Saturday, February 10, 2024

the last book I ever read (King: A Life by Jonathan Eig, excerpt ten)

from King: A Life by Jonathan Eig:

King felt the pressure building in Black communities and recognized that his pacifist strategy left many frustrated. He sent a telegram to Robert Kennedy, the U.S. attorney general, declaring that it was unclear how much longer protesters would remain restrained in the face of “repeated mayhem and attempted murder.” The telegram arrived in Washington as King prepared to confront segregation in Birmingham, a city considered by many to be the nation’s most determinedly and viciously segregated. Some called it “Bombingham.”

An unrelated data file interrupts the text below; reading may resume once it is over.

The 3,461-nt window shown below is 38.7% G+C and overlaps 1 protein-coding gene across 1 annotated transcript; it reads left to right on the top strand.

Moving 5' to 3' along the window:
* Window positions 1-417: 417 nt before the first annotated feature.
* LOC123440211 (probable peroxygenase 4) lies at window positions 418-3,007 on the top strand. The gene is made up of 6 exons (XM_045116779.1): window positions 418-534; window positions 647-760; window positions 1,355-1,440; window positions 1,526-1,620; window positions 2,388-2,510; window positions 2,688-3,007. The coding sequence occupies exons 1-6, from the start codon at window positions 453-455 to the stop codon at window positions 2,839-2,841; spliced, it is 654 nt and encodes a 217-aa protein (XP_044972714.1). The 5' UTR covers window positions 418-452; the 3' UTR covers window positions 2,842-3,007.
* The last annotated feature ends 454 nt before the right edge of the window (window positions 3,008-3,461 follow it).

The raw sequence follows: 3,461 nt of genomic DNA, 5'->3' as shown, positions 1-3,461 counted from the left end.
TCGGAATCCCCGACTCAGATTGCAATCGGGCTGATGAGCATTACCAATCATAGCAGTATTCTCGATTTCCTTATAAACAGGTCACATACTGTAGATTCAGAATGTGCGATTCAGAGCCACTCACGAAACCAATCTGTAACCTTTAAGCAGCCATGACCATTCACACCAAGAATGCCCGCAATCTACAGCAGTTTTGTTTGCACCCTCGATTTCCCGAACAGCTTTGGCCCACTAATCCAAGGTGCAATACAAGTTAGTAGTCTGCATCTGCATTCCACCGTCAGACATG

Birmingham had a population of 340,000, about 40 percent Black. For Blacks and whites alike, the city lagged. Only about a third of the adult population had completed high school, and less than 7 percent of adults held college degrees. The median family income for residents of the city was $ 1,200 less than the national average. Black families had it even worse. They earned about half as much as white families. Black people were far less likely than white people to have completed high school or college. Lawmakers went to great lengths to make sure no cracks appeared in the wall of segregation. For example, if a restaurant wished to serve Black and white customers, the owner needed to build “a solid partition extending from the floor upward to a distance of seven feet or higher” and maintain separate entrances from the street, a requirement so costly and impractical as to make it almost impossible to satisfy. Less than 10 percent of eligible Black voters had managed to register, which allowed segregationists to retain control of city government. If the government failed to maintain segregation, the KKK could be counted on to serve as a last line of defense. When upwardly mobile Black families moved into the middle-class neighborhood of College Hills, they were met with so many bombs that the neighborhood came to be called Dynamite Hill. In 1956, three white men attacked the popular Black singer Nat King Cole in the middle of a concert at the Birmingham Municipal Auditorium. The following year, a Black handyman named Judge Aaron was abducted by white men and castrated. Aaron’s abductors poured turpentine on the wound as they further tortured their victim. In 1962, when a federal court ordered Birmingham to integrate its recreational facilities, the city instead opted to close its parks, playgrounds, pools, and golf courses. If the courts ever ordered the integration of schools, officials said, they would close those, too.

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